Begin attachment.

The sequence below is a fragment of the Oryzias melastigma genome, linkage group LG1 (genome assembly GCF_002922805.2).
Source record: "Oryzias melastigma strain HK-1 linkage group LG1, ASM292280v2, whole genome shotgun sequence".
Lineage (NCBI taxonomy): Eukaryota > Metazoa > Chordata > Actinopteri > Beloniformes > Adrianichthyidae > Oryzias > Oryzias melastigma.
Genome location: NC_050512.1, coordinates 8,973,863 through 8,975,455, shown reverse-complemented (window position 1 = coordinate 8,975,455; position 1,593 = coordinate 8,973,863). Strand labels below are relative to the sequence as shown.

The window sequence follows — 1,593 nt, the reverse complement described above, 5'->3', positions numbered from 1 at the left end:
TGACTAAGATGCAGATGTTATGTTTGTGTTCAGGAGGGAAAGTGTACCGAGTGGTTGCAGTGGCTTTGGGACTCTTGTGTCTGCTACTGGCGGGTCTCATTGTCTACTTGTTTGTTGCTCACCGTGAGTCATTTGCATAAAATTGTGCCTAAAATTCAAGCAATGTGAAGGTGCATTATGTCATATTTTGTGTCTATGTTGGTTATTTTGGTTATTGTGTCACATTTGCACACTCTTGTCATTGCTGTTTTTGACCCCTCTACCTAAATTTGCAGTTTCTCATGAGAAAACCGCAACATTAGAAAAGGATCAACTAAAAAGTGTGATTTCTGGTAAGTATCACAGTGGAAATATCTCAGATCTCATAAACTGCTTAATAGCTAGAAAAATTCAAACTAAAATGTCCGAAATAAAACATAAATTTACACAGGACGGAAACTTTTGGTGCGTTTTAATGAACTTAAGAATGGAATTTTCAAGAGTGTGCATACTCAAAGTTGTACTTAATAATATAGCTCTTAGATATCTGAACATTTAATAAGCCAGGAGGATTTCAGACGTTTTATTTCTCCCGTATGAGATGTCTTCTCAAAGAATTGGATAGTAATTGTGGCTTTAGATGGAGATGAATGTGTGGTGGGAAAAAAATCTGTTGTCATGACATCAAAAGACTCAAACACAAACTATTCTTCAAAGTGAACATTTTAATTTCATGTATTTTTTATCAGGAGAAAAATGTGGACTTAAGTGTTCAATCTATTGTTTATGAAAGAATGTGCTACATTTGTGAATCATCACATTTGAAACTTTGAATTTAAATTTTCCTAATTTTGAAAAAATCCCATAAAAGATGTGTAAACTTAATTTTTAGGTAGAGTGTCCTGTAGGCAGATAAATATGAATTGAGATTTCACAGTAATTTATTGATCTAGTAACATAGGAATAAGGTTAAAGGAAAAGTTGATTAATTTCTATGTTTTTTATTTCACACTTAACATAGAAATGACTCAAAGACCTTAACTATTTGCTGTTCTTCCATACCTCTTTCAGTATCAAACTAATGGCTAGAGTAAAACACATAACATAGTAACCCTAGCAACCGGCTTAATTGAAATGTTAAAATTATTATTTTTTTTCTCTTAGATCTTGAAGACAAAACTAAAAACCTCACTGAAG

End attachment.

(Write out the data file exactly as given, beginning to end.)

The sequence below is a fragment of the Oryzias melastigma genome, linkage group LG1 (genome assembly GCF_002922805.2).
Source record: "Oryzias melastigma strain HK-1 linkage group LG1, ASM292280v2, whole genome shotgun sequence".
Lineage (NCBI taxonomy): Eukaryota > Metazoa > Chordata > Actinopteri > Beloniformes > Adrianichthyidae > Oryzias > Oryzias melastigma.
Genome location: NC_050512.1, coordinates 8,973,863 through 8,975,455, shown reverse-complemented (window position 1 = coordinate 8,975,455; position 1,593 = coordinate 8,973,863). Strand labels below are relative to the sequence as shown.

The window sequence follows — 1,593 nt, the reverse complement described above, 5'->3', positions numbered from 1 at the left end:
TGACTAAGATGCAGATGTTATGTTTGTGTTCAGGAGGGAAAGTGTACCGAGTGGTTGCAGTGGCTTTGGGACTCTTGTGTCTGCTACTGGCGGGTCTCATTGTCTACTTGTTTGTTGCTCACCGTGAGTCATTTGCATAAAATTGTGCCTAAAATTCAAGCAATGTGAAGGTGCATTATGTCATATTTTGTGTCTATGTTGGTTATTTTGGTTATTGTGTCACATTTGCACACTCTTGTCATTGCTGTTTTTGACCCCTCTACCTAAATTTGCAGTTTCTCATGAGAAAACCGCAACATTAGAAAAGGATCAACTAAAAAGTGTGATTTCTGGTAAGTATCACAGTGGAAATATCTCAGATCTCATAAACTGCTTAATAGCTAGAAAAATTCAAACTAAAATGTCCGAAATAAAACATAAATTTACACAGGACGGAAACTTTTGGTGCGTTTTAATGAACTTAAGAATGGAATTTTCAAGAGTGTGCATACTCAAAGTTGTACTTAATAATATAGCTCTTAGATATCTGAACATTTAATAAGCCAGGAGGATTTCAGACGTTTTATTTCTCCCGTATGAGATGTCTTCTCAAAGAATTGGATAGTAATTGTGGCTTTAGATGGAGATGAATGTGTGGTGGGAAAAAAATCTGTTGTCATGACATCAAAAGACTCAAACACAAACTATTCTTCAAAGTGAACATTTTAATTTCATGTATTTTTTATCAGGAGAAAAATGTGGACTTAAGTGTTCAATCTATTGTTTATGAAAGAATGTGCTACATTTGTGAATCATCACATTTGAAACTTTGAATTTAAATTTTCCTAATTTTGAAAAAATCCCATAAAAGATGTGTAAACTTAATTTTTAGGTAGAGTGTCCTGTAGGCAGATAAATATGAATTGAGATTTCACAGTAATTTATTGATCTAGTAACATAGGAATAAGGTTAAAGGAAAAGTTGATTAATTTCTATGTTTTTTATTTCACACTTAACATAGAAATGACTCAAAGACCTTAACTATTTGCTGTTCTTCCATACCTCTTTCAGTATCAAACTAATGGCTAGAGTAAAACACATAACATAGTAACCCTAGCAACCGGCTTAATTGAAATGTTAAAATTATTATTTTTTTTCTCTTAGATCTTGAAGACAAAACTAAAAACCTCACTGAAG